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Author Topic: Cutting branches of a standing maple  (Read 882 times)

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Offline Czech_Made

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Cutting branches of a standing maple
« on: January 06, 2017, 07:57:13 am »
n/a

Offline WV Sawmiller

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Re: Cutting branches of a standing maple
« Reply #1 on: January 06, 2017, 11:29:48 am »
CM,

   How big is the tree and how big and how high is the last limb you plan on cutting?

   I have used a climbing deer stand for such but if its a valued shade tree you need to be sure it is one that does not bite into the tree and cause permanent damage. (The same would be true with someone using climbing spikes.) I'd climb the tree and have a heavy cord or small rope tied to a small chainsaw below then pull it up and lower it as needed. The deer stand can be rotated around so you are behind the limb so it won't fall on you.

   If the tree is too big for such a deer stand you might consider getting a trained/licensed arborist. A good one is well worth his pay in such cases.
Howard Green
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Dad always said "You can shear a sheep a bunch of times but you can only skin him once"

Offline low_48

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Re: Cutting branches of a standing maple
« Reply #2 on: January 07, 2017, 10:35:04 pm »
How many branches are some? I've taken off higher branches with a manual pull saw with several pole extensions, but at my age, it's getting to be one branch a day. Pulling on the pole for a half hour is no fun, the bark tears under the branch, I can't control the landing, and my neck gets bad if I look up that long! Keeping the saw in the kerf isn't much fun at the start either. I'm about to the point in life where I'm going to call a service and tell them that the next time they are in the neighborhood..........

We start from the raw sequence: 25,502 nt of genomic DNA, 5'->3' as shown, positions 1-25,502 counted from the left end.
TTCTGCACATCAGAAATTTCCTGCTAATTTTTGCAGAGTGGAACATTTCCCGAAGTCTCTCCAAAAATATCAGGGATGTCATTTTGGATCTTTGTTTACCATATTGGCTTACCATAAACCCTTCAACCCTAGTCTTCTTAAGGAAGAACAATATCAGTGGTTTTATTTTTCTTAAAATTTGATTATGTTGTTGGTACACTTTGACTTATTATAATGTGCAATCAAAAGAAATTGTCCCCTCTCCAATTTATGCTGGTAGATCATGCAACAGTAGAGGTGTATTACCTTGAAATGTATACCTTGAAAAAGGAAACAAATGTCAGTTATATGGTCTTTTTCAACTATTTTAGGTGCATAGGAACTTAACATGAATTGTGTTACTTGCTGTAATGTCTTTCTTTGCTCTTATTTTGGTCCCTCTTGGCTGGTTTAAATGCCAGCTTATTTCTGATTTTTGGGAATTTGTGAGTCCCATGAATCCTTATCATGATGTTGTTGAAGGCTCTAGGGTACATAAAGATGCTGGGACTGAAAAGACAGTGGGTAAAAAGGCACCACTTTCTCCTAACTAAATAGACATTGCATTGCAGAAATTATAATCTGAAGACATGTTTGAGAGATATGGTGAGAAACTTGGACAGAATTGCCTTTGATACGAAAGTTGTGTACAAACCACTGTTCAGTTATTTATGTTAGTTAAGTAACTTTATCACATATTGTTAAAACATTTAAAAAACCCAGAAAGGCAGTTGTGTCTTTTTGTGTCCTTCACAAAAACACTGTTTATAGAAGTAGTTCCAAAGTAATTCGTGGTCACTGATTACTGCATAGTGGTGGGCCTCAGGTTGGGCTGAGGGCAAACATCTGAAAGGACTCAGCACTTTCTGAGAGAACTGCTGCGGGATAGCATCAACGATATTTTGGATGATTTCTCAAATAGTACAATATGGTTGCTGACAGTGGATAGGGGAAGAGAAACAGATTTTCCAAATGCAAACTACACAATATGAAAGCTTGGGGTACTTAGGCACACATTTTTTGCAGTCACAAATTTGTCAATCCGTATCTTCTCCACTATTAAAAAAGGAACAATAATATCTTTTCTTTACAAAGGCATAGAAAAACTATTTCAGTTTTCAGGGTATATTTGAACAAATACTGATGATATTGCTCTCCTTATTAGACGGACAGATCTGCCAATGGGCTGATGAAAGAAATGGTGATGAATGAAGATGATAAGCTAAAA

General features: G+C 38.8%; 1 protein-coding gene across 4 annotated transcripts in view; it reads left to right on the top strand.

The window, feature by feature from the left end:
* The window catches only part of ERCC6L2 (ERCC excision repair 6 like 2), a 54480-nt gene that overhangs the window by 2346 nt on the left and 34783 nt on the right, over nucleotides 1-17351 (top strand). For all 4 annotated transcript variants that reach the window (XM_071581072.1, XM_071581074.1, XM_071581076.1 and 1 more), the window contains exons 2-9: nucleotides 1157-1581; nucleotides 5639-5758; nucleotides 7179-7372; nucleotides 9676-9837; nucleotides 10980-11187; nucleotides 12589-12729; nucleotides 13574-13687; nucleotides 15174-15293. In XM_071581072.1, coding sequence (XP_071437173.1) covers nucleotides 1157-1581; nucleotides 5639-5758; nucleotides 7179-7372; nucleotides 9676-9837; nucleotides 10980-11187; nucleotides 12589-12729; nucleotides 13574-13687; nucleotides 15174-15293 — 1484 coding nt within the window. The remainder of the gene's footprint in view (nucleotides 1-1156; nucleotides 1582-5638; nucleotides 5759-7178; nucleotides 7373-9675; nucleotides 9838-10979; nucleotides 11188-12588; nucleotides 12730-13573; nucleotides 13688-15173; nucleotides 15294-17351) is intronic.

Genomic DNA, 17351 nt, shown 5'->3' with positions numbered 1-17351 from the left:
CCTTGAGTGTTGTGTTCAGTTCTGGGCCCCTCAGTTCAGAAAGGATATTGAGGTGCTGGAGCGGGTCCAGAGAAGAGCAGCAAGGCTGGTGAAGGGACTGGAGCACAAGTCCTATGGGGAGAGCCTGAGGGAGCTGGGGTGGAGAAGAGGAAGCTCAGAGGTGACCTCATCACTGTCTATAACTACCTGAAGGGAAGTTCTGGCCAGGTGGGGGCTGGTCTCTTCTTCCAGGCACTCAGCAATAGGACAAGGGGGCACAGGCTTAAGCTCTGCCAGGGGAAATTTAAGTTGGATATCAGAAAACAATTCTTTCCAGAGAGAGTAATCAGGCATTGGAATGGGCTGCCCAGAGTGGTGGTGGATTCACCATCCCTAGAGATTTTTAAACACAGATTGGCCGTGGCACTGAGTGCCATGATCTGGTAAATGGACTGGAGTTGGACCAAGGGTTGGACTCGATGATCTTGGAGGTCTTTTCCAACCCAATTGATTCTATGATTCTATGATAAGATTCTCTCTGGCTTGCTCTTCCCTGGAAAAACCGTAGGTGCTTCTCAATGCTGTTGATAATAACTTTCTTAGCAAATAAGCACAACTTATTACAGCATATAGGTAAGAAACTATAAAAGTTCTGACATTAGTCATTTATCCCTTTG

Offline Al_Smith

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Re: Cutting branches of a standing maple
« Reply #3 on: January 08, 2017, 05:07:27 am »
I've got an inexpensive Poulan pole saw .It does okay for what is .You have to use a little common sense gravity being what is else you could drop the limb on your head which would not be good .
With that thing you can  get up to maybe 12 feet with it.It's not designed for professional use. I've cut 8-10 inch stuff with it just takes a while

These little things are just weed wacker engines that use a flex shaft for the pole saw part and usually come with a weed wacker attachment .You can also buy a head and turn it into a mini tiller like a Mantis. Poulan I think still makes them,Sears might still sell them .

They don't cut like a Stihl or Husqvarna pole saw but they don't cost  800-1000 bucks either .Mine was 200 a few years back .

Offline DonT

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Re: Cutting branches of a standing maple
« Reply #4 on: January 08, 2017, 01:38:54 pm »